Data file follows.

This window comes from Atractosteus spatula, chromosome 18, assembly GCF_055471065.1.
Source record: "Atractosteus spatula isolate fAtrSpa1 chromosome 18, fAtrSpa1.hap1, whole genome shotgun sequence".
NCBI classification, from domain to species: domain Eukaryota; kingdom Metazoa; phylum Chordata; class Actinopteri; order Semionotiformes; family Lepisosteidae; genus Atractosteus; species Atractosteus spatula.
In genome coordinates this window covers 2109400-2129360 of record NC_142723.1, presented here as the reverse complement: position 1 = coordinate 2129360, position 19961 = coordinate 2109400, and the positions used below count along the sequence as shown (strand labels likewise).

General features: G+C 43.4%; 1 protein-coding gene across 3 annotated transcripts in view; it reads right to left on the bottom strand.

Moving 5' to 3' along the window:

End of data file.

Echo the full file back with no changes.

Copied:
This window comes from Atractosteus spatula, chromosome 18, assembly GCF_055471065.1.
Source record: "Atractosteus spatula isolate fAtrSpa1 chromosome 18, fAtrSpa1.hap1, whole genome shotgun sequence".
NCBI classification, from domain to species: domain Eukaryota; kingdom Metazoa; phylum Chordata; class Actinopteri; order Semionotiformes; family Lepisosteidae; genus Atractosteus; species Atractosteus spatula.
In genome coordinates this window covers 2109400-2129360 of record NC_142723.1, presented here as the reverse complement: position 1 = coordinate 2129360, position 19961 = coordinate 2109400, and the positions used below count along the sequence as shown (strand labels likewise).

General features: G+C 43.4%; 1 protein-coding gene across 3 annotated transcripts in view; it reads right to left on the bottom strand.

Moving 5' to 3' along the window: